My Thursday morning started as usual, nice and steady as we eased into a great and boarder-line hectic lunch rush. One of my first tables was a one top woman about my age, (too) late twenties if you must know pfft. As I approach her I see a book laying face down on the table and I definitely recognize it.
After dropping of her drink she was ready to order and I ask what she was reading. She happened to have been reading a restaurant related book, which I have sitting on the bookcase in my office at home. I mention that I have my own copy but haven't had the chance to start it. Anyways, it's her favorite book and she is now a bartender and lives "the biz". She was super cool and super low maintenance because it was her morning off. As the restaurant filled and the only other server and myself started spinning I knew the mystery bartender at table 28 was fine with me ignoring her and allowing her time to read, and I knew she was content doing absolutely that: not having anyone to answer to, make any drinks for, stir drinks for, or poor beers for. It was her morning off, yet, this lady was in her comfort zone. Our packed crazy and not-so-spacious dining room was her existing in her element as she read and watched as others were taken care of. And I get it. Let someone else take care of you for a change. And it's even fun watching how other servers or restaurant people work differently together and interact with you (me).
The mystery girl did look vaguely familiar and, yet however much I don't get out anymore there's a chance I could have see her at a bar in the past. She only had a salad and some mussels, but left me big cash. That's what we do, or should do when those of us who do appreciate our industry jobs dine out and receive good to great to excellent service. Hook it up! Like an unspoken bond, she just knew where I was mentally during my crazy lunch rush and I wish I was where she was mentally: relaxing in a contently crazy restaurant dining room with great, fresh food and a good book. Thank you, mystery bartender lady. I will straddle or stumble up to your bar one day.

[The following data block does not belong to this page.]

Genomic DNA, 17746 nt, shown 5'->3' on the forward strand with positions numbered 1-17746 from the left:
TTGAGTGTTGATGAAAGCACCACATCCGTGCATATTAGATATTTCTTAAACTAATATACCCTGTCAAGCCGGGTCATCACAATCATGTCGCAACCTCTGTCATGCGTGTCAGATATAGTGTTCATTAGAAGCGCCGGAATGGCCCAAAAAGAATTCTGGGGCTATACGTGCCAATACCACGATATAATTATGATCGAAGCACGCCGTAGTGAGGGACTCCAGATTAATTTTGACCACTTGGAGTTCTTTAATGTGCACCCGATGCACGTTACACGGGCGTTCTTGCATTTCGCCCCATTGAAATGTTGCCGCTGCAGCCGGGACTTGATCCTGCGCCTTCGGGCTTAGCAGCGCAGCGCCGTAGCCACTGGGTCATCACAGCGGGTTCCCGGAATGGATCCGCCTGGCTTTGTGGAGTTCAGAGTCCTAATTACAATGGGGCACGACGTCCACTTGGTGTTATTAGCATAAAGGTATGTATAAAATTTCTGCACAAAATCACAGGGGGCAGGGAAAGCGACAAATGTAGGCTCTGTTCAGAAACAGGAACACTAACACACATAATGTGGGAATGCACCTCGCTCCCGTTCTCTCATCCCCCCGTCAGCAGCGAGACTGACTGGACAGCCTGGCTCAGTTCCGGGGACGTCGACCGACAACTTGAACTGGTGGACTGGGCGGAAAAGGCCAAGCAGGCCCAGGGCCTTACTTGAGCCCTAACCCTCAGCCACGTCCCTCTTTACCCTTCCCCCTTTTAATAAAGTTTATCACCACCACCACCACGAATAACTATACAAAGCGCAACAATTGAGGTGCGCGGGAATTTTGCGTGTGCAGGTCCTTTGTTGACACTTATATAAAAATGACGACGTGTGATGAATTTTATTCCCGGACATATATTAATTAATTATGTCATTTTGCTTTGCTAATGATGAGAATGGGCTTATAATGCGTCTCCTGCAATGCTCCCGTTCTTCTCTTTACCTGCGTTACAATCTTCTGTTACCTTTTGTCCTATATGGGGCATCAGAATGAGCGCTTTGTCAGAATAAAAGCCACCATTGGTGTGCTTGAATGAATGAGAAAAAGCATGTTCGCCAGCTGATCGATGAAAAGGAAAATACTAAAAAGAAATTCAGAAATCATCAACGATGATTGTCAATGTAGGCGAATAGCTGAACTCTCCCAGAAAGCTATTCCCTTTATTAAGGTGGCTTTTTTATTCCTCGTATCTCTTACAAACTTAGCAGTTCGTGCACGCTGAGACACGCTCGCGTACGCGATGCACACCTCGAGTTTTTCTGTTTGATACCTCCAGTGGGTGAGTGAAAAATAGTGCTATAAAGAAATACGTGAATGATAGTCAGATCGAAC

Do you have any cool stories to share about getting tipped well by a fellow restaurant lifer or you tipping well when you go out? Fell free to comment!
Friday, April 15, 2011
My People, Our people
I have been working in the restaurant industry in the Baltimore-Washington area since my early teenage years and remain a lifer 17 years later, still making my living by feeding the public. I have literally done it all, except ownership which is my only next step, in the restaurant world. From washing dishes in a barbeque restaurant to slinging drinks and managing Corporate Coffee, managing, training for and opening 10 stores for uber-successful Chicago-based sandwich shops in the Washington D.C. area. I now work for my brother, and am happier and make more money than I did working for others, and I'm a Server/Manager.